Broccoli is well-known for being low in calories and high in nutrients and fiber. A cup of cooked broccoli supplies your body with healthy amounts of calcium, potassium, iron and vitamin C, while containing only 55 calories.

Even more impressively, an important review of studies published in 2016 found that broccoli glucosinolates promote cancer cell death, or apoptosis. Broccoli’s cancer-protective actions were also observed to work against a broad scope of cancers, including prostate, lung and breast. (2)

The 2016 review also noted the exceptional health-promoting properties of the immature shoots of broccoli known as “broccoli sprouts.” The raw broccoli sprouts contain 10 to 100 times the glucosinolates found in mature broccoli. Plus, the sprouts have been linked to lower cholesterol levels, better insulin utilization, and decreases in blood pressure. (2)

The Leafy Greens Subgroup

Bok choySeveral leafy greens are also included in the brassica family:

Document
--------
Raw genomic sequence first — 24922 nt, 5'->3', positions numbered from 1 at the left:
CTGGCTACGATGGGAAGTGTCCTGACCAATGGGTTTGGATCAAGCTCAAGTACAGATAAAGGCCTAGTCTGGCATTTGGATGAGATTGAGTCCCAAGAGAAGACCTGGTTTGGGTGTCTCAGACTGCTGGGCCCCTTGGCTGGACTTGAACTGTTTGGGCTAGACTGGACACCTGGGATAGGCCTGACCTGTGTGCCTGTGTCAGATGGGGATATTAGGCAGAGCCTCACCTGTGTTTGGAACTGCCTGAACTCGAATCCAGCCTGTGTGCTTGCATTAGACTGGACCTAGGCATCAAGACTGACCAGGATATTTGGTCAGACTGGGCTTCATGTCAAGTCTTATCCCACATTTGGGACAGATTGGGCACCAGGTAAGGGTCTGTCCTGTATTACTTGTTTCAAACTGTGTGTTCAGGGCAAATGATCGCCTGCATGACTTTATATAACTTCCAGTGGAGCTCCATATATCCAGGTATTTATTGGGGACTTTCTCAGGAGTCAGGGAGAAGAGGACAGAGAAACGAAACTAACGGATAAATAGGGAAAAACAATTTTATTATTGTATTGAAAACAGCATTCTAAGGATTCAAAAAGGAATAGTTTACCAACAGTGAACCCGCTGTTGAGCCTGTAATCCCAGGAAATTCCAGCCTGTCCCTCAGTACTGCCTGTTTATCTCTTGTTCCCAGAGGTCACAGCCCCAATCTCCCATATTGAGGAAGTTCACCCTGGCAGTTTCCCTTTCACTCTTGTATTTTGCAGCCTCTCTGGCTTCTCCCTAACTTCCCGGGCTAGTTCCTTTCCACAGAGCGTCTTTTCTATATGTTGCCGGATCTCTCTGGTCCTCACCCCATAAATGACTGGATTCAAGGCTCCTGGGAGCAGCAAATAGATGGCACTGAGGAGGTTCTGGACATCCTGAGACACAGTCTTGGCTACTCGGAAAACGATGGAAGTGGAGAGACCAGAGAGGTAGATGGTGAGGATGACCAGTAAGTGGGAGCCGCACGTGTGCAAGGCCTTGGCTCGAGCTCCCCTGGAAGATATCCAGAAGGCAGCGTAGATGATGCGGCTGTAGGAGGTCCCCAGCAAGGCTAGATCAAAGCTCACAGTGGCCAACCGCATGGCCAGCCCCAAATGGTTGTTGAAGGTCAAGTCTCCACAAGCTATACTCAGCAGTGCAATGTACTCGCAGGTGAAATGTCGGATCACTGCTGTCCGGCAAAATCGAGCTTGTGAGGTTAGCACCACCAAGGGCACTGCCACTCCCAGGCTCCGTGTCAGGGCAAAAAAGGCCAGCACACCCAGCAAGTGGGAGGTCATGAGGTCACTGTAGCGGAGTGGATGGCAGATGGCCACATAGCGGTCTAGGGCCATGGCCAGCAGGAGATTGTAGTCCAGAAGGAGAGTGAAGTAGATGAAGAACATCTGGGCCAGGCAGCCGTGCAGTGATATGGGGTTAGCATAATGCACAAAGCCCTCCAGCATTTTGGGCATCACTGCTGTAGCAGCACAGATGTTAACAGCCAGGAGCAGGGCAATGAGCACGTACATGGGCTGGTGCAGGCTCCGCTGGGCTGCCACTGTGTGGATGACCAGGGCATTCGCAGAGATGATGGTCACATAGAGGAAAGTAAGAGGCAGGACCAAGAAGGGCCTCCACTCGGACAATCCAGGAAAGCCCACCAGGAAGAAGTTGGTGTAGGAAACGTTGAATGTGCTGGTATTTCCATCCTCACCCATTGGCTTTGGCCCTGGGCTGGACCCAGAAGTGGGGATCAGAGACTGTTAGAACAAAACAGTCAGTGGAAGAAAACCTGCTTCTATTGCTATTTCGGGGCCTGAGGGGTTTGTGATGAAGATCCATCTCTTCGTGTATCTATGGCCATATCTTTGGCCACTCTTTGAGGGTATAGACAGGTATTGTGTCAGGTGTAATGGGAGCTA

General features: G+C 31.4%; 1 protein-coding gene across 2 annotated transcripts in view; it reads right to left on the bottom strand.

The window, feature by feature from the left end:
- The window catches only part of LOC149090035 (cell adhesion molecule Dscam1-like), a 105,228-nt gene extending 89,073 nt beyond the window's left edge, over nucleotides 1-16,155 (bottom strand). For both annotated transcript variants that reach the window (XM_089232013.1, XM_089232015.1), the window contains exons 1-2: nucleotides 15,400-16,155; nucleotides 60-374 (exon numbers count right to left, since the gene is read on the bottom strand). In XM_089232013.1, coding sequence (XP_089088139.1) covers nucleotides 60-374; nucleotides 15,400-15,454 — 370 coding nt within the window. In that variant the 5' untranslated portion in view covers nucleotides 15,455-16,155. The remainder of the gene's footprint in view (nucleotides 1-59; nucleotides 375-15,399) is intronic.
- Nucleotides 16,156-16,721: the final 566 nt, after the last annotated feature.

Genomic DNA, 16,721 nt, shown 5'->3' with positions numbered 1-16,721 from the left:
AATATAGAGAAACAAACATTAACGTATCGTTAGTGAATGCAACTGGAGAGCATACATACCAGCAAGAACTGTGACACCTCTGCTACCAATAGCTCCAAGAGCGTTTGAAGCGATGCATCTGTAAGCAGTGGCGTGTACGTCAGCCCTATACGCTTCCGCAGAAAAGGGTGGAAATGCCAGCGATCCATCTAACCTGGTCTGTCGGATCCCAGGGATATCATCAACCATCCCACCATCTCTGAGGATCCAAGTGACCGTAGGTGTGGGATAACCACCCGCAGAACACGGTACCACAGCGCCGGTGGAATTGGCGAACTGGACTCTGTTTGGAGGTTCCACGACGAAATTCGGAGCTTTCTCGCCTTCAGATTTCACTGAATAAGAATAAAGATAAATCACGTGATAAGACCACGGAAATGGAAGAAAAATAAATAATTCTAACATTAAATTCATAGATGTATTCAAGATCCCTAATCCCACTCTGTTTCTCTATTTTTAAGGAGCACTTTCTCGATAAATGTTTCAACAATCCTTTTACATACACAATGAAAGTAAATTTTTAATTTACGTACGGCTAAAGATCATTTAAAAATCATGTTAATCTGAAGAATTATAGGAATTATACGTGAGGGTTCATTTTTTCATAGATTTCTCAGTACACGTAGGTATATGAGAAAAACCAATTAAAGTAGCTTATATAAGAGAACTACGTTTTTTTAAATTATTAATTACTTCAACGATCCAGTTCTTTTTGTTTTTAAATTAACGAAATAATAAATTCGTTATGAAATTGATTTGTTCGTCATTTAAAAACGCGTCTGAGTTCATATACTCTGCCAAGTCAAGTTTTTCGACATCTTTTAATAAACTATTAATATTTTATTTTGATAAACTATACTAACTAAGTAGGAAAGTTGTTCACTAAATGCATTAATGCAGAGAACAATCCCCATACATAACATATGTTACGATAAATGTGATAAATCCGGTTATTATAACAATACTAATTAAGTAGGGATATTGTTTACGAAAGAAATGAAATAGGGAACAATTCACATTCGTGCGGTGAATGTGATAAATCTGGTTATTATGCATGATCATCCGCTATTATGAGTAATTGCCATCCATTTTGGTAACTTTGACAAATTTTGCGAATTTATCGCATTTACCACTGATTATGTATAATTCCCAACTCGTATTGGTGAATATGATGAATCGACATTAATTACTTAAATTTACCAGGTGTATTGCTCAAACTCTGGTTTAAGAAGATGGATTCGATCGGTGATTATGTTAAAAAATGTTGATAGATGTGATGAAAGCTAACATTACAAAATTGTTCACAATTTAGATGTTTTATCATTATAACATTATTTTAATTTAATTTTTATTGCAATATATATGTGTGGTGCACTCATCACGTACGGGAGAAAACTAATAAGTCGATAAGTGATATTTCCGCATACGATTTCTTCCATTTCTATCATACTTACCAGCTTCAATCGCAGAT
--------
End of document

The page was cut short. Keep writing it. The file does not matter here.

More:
• Arugula
  • Bok choy (Chinese cabbage)
  • Collard greens
  • Kale
  • Mustard greens
  • Swiss chard
  • Watercress

Cruciferous leafy greens are a wise choice for supplying your bones with dairy-free calcium. One serving of collard greens, for example, contains 27 percent of the adult daily requirement for calcium, and a cup of cooked mustard greens provides 17 percent.

Kale is similar to broccoli in its nutrient makeup, but a cup of cooked kale has only 36 calories. Kale is also noted for being high in vitamin K, which is necessary for blood clotting and strong bones.

The Root Vegetables Subgroup 

A few root vegetables are also categorized as cruciferous:

  • Horseradish
  • Kohlrabi
  • Radish
  • Rutabaga
  • Turnip

These root crucifers are best known for their high fiber content, which serves to boost digestive health, along with promoting blood sugar control and weight management. One cup of cooked, mashed turnips, for example, delivers about 18 percent of the recommended daily amount of fiber for an adult.